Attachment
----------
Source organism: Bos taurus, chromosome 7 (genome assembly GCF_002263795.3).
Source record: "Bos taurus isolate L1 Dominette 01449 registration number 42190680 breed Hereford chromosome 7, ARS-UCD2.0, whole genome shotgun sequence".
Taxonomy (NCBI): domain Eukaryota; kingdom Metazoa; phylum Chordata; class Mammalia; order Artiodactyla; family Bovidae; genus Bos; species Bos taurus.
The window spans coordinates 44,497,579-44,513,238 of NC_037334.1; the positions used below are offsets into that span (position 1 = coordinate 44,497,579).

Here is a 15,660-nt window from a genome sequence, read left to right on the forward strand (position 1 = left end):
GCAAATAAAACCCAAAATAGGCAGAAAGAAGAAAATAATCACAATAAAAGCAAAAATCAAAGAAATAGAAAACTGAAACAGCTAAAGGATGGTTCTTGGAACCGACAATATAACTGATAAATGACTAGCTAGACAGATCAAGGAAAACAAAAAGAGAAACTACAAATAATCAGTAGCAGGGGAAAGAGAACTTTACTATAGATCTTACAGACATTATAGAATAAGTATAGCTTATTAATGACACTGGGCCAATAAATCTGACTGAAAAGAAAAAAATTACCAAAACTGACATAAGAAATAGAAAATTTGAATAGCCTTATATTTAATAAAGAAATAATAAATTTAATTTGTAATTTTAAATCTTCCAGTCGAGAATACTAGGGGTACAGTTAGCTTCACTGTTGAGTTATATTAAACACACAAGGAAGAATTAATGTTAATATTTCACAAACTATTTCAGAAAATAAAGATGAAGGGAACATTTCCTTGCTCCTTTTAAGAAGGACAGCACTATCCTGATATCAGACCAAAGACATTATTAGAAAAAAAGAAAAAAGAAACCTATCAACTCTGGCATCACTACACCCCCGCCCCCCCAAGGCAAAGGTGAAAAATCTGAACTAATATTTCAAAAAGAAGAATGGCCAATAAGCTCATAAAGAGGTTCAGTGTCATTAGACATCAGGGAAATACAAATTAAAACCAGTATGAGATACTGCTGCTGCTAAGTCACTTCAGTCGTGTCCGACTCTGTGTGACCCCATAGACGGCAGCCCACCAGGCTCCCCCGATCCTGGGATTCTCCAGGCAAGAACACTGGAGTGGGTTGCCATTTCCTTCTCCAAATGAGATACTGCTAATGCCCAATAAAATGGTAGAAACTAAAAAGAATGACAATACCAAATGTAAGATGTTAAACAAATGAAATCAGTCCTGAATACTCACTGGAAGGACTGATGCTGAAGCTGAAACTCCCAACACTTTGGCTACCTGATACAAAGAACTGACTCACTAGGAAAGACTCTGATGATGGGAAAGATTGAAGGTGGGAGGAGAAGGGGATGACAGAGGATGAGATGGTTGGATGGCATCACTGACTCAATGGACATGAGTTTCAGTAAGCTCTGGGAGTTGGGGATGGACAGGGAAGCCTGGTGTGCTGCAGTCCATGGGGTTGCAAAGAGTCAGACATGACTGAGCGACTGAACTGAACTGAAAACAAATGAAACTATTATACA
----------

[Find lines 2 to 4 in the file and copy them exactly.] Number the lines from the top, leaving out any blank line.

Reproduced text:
Source record: "Bos taurus isolate L1 Dominette 01449 registration number 42190680 breed Hereford chromosome 7, ARS-UCD2.0, whole genome shotgun sequence".
Taxonomy (NCBI): domain Eukaryota; kingdom Metazoa; phylum Chordata; class Mammalia; order Artiodactyla; family Bovidae; genus Bos; species Bos taurus.
The window spans coordinates 44,497,579-44,513,238 of NC_037334.1; the positions used below are offsets into that span (position 1 = coordinate 44,497,579).